Style as a term in this particular case is problematic as there is the possibility of confusing two different usages of style when working with MJ. When prompting for a specific art style like in the very first image in this blog post: Caravaggio’s painting depicting the cutest white mouse ever, eating cheese on a kitchen table, soft light coming in from a window. You could also prompt: The cutest white mouse ever, eating cheese on a kitchen table, soft light coming in from a window in the style of Caravaggio’s painting. In my (granted, no so extensive) testing I have not been able to transfer Caravaggio’s style as such to new image using –sref. Instead the new image would receive the over all feeling and colours of the reference image. I say this – again – to curb expectations. Furthermore, –sref doesn’t work too convincingly when referencing from Standard mode to Raw mode or vice versa.

My reference image is the snow flake from the Tile section above and I applied it to the second case (woman in her thirties) in the character reference section. As you can see some of the colours and ornamental elements are clearly depicted in the new image.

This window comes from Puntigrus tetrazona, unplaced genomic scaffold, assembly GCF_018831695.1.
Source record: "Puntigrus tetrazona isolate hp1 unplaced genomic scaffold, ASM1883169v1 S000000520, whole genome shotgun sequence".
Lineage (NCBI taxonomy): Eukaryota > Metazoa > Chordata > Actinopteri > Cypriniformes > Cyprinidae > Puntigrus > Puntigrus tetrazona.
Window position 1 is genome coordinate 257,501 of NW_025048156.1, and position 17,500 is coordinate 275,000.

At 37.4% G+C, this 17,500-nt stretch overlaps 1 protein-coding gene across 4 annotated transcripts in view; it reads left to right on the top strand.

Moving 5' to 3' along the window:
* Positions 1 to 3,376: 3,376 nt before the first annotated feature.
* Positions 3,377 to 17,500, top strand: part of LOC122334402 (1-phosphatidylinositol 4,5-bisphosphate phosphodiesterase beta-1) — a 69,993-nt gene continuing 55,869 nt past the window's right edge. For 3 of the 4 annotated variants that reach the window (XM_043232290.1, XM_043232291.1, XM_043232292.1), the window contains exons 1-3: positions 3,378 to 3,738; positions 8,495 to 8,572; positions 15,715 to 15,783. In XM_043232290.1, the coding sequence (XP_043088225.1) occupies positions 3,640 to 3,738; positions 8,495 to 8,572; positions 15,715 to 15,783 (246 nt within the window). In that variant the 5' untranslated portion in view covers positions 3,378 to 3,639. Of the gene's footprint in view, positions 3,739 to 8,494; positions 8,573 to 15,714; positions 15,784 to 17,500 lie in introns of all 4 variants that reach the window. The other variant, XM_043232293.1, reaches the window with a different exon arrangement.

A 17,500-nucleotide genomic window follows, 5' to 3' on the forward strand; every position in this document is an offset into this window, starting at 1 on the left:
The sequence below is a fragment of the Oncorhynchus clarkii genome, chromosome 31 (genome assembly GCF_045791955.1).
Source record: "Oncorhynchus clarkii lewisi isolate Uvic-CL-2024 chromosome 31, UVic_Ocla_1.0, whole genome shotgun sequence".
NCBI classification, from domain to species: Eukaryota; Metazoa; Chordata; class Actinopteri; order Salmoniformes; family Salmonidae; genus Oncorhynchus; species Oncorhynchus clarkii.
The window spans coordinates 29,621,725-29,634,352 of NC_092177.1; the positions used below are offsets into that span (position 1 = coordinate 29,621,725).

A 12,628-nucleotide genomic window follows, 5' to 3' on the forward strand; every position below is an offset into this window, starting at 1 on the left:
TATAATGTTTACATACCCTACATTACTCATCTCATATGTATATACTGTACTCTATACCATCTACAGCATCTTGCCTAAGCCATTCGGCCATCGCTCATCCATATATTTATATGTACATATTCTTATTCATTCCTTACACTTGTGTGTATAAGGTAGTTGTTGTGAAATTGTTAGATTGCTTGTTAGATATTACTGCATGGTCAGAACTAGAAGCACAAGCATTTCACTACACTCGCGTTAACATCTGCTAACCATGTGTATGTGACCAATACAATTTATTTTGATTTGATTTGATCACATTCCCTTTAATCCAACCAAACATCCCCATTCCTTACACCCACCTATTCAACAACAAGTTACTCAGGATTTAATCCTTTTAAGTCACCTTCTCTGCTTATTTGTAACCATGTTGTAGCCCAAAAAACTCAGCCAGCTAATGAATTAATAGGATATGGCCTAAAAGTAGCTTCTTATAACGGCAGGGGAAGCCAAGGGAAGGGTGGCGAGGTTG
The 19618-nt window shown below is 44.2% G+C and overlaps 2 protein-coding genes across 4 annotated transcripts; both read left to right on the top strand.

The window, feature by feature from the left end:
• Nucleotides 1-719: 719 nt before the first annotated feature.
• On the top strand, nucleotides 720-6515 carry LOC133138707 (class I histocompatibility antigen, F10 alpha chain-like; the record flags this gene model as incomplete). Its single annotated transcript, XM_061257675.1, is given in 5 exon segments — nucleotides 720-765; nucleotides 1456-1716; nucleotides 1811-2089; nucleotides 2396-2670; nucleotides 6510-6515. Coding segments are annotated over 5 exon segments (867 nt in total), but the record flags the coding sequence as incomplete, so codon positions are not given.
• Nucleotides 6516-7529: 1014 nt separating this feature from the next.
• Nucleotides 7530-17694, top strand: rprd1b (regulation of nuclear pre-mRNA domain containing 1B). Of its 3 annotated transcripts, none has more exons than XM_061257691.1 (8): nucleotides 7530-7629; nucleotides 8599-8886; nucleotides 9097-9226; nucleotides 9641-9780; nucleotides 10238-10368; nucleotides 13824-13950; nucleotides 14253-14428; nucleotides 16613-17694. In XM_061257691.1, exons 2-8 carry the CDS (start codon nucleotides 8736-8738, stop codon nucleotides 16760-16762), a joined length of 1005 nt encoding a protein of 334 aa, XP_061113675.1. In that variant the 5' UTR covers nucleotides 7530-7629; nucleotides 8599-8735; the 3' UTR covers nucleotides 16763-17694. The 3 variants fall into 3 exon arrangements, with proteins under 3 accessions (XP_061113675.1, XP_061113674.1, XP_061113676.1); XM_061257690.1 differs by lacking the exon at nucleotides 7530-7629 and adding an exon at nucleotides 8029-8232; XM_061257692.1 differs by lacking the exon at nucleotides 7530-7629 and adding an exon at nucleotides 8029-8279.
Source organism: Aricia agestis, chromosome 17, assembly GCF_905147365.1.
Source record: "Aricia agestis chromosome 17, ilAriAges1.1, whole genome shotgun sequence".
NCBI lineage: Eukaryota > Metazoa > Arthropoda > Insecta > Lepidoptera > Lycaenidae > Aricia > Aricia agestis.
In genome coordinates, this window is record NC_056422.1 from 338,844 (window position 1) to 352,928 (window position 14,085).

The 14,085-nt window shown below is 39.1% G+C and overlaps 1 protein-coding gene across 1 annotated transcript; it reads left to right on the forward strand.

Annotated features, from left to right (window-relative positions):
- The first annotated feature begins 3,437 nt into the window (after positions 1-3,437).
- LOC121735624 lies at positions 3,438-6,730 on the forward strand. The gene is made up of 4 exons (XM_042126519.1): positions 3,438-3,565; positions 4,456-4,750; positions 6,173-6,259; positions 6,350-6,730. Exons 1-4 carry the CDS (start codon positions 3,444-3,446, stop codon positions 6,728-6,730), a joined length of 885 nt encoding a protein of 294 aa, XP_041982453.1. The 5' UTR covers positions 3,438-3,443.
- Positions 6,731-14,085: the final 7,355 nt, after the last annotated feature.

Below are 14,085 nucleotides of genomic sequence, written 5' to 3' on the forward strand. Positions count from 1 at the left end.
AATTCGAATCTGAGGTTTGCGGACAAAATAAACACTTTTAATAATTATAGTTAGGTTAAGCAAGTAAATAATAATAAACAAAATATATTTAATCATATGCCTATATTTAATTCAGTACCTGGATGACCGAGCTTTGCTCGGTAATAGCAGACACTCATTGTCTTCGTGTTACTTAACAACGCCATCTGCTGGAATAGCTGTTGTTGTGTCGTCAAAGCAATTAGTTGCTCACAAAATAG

The second image I applied the reference to is the burger. Here too you can see the influence of the reference image, be it in a creative way, for instance in the last one 🫐.


And finally, we come to Stylize (–stylize or just –s). In the browser version you have it as a slider called Stylization under Aesthetics. According to MJ Low stylization values produce images that closely match the prompt but are less artistic (https://docs.midjourney.com/docs/en/stylize-1). My interpretation of this is that the lower the value the “more raw” the image becomes and the higher the value the more freedom MJ is given to apply an artistic touch to the image. Compare the following two series.

How do you interpret the clear difference between these two series? I think it is a significant one. The ones with low stylize values look more ordinary, like you and me as opposed to the ones with a high stylize value that could easily be models, used in commercials, tv ads or on a runway. Now, it seems that our society’s current beauty standards would consider the stylised ones to be more beautiful.

Before I let you go I want to make the following point. It’s crucial to reflect on an important issue within GenAI: bias. Although Midjourney has made notable progress in recognising and addressing diversity, including but not limited to gender, ethnicity, and age. However, true inclusivity extends far beyond these categories. It encompasses understanding and actively working against biases related to generational differences, sexual orientations, religious and spiritual beliefs, disabilities, and socioeconomic backgrounds. When utilising any image creation tool, it’s important to apply the same level of critical scrutiny and questioning that we use with text-to-text GenAI systems (ChatGPT, Claude etc.) to the images and texts we get.

Thank you for reading, happy prompting!